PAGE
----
Healthcare professionals from around the state will learn the latest news about diabetes prevention and management from nationally known experts during the annual Diabetes Symposium and Workshop Oct. 20-22 at the Embassy Suites in Charleston.
Organized by the West Virginia University Extension Service, the symposium gives nurses, dietitians, pharmacists, physicians, West Virginia University Extension educators and others who work in the health field a chance to gain valuable insight on diabetes.
Now in its 10th year, the forum’s three days of workshops and activities will explore physical and psychological issues of diabetes for families, school personnel, and public health professionals and volunteers.
Speakers include Abhimanyu Garg, M.D., of the University of Texas Southwestern Medical Center, and Adewale Troutman, M.D., of Louisville Metro Public Health and Wellness.
Garg will explain the risks and benefits of bariatric surgery for people with diabetes, and Troutman will describe how new breakthroughs in community public health techniques are making a difference for citizens.
WVU professor Guy Hornsby, Ph.D., will show how exercise can play a big role in the war on diabetes.
Cindy Fitch, director of WVU Extension Families and Health Programs and chair of the Diabetes Symposium, said countless people will benefit from the symposium because of the valuable information their healthcare professionals will receive at the symposium.
“The health professionals who attend usually come from West Virginia and the surrounding states, and they are people who provide care and education for local people with diabetes and their families,” she said. “They will be learning state-of-the-art information from the best scientists in the field, which will help them provide the best care possible.”
Fitch said she is particularly interested in the presentation by Marion J. Franz of Nutrition Concepts by Franz Inc. Franz, Fitch believes, gives “practical, down-to-earth advice” on dietary management.
Workshops held during the symposium will give people hands-on experience with new equipment and procedures that are being used to help treat diabetes. An expo, scheduled for Wednesday, Oct. 20, will feature vendors and companies promoting new equipment and services.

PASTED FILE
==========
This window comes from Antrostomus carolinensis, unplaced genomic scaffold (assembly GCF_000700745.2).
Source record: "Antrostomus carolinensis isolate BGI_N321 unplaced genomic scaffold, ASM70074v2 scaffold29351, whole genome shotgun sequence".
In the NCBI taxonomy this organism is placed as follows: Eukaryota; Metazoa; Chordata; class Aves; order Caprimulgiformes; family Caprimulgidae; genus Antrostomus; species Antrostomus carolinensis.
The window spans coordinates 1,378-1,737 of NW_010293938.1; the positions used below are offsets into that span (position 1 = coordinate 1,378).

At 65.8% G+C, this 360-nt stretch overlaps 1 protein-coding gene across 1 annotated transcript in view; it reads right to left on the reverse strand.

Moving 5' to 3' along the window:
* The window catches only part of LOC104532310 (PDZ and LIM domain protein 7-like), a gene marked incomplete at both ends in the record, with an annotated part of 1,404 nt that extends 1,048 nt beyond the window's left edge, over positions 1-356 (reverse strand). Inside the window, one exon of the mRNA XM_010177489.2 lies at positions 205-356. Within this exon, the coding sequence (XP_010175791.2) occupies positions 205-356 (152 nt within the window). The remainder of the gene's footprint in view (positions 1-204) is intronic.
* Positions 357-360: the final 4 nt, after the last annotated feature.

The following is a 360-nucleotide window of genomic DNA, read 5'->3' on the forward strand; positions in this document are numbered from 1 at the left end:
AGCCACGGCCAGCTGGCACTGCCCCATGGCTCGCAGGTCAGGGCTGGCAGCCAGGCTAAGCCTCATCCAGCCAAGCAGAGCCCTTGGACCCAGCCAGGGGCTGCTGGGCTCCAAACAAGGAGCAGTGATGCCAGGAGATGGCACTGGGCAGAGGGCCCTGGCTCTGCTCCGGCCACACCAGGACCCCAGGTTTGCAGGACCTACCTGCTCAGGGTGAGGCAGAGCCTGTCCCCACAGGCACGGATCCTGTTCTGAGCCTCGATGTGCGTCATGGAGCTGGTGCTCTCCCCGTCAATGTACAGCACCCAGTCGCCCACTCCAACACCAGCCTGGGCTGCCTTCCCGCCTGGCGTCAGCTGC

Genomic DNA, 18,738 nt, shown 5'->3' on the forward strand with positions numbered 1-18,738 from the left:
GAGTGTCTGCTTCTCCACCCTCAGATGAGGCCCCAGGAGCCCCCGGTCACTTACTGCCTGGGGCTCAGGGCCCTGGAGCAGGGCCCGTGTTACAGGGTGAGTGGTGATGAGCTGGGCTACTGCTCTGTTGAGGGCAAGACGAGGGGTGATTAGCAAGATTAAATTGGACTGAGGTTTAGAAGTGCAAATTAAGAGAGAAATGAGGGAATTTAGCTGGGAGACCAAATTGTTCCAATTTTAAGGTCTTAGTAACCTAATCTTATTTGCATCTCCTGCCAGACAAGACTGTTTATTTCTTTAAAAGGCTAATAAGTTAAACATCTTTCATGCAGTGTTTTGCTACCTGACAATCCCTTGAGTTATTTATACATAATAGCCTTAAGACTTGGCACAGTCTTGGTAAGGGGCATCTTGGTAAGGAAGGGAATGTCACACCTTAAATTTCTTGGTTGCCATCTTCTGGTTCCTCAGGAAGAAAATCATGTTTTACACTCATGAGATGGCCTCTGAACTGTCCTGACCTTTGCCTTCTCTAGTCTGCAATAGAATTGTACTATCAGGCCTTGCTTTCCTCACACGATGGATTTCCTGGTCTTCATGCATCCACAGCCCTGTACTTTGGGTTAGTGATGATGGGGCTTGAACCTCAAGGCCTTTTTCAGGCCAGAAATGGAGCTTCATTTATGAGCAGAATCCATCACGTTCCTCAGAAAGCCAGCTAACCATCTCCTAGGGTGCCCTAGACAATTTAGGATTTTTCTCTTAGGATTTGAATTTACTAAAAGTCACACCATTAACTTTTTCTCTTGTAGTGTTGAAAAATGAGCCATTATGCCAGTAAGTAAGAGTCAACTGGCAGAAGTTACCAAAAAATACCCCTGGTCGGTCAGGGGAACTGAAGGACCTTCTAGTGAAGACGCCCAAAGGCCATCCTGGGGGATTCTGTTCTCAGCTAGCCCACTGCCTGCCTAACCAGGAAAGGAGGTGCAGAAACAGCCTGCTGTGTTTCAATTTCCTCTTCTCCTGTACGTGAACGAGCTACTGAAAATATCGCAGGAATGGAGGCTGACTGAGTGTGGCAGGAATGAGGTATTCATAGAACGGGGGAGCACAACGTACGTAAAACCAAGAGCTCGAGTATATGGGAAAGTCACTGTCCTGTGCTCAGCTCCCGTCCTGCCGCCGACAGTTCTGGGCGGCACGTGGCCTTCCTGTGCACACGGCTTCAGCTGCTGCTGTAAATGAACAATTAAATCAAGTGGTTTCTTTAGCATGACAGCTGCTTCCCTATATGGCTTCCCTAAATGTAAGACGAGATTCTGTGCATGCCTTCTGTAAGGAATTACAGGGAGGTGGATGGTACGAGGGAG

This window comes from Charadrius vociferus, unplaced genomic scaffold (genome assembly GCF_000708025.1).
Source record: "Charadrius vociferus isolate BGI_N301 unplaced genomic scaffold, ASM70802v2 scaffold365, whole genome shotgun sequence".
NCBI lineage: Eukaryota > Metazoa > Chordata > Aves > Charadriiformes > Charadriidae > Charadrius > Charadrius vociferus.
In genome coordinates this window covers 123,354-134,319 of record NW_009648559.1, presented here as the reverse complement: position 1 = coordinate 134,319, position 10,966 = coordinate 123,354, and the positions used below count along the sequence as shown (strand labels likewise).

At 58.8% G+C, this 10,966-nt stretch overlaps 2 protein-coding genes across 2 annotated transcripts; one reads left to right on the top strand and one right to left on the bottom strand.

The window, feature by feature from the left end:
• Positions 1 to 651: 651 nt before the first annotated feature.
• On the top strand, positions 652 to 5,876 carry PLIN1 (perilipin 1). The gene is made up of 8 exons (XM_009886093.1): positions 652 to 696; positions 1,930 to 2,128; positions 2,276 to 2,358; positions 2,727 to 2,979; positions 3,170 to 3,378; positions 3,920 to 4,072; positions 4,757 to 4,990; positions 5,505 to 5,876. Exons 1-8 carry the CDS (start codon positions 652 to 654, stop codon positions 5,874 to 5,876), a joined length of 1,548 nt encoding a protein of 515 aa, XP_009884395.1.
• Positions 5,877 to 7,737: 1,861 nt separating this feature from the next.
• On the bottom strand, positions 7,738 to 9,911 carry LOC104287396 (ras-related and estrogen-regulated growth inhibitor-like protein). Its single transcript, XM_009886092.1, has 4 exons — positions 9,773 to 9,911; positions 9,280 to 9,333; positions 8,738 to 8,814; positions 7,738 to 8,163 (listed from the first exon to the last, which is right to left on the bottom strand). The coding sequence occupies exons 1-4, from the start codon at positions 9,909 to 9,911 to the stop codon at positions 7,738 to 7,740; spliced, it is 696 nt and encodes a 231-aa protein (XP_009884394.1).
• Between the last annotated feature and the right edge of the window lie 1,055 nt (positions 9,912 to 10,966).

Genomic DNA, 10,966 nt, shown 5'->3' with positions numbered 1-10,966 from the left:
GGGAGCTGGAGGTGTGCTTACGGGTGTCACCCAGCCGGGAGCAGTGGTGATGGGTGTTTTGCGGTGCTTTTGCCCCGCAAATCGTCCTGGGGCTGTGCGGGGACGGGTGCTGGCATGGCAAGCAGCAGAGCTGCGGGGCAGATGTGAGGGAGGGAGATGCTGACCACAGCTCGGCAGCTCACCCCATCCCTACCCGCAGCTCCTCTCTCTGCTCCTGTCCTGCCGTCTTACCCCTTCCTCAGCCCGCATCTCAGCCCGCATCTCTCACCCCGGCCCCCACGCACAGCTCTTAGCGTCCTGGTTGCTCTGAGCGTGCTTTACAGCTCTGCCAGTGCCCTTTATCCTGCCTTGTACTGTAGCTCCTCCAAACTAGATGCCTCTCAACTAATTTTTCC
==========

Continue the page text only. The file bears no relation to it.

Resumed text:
Wednesday evening will also provide poster presentations by some West Virginia-based healthcare professionals who will speak about the work they are doing, giving attendees an opportunity to learn from their peers and colleagues.
The morning activities of Thursday, Oct. 21, will be devoted to children, those with diabetes and also those at risk for developing the disease. Sessions will include presentations about handling diabetic emergencies in schools and managing the transition to adulthood with diabetes.
“For people who work with kids of all ages, that day is going to be very important,” Fitch said.
According to Fitch, those who attend the symposium each year often leave with a different outlook on diabetic care. Often, people decide to try the new methods of treatment and prevention they learn about at the conference, ensuring that up-to-date procedures are used around the state to treat the disease.
“Last year I was very impressed by the number of people who indicated there was a change they were going to make after hearing speakers at the symposium,” Fitch said. “We try to make it very practical and give suggestions anyone can use.”
The symposium is sponsored by the WVU Extension Service, WVU Robert C. Byrd Health Sciences Center and the West Virginia Diabetes Prevention and Control Program.
For details about registration, professional continuing education credits and additional
symposium sessions, visit the WVU Extension website at www.dsw.ext.wvu.edu.
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WVU Extension Families & Health Programs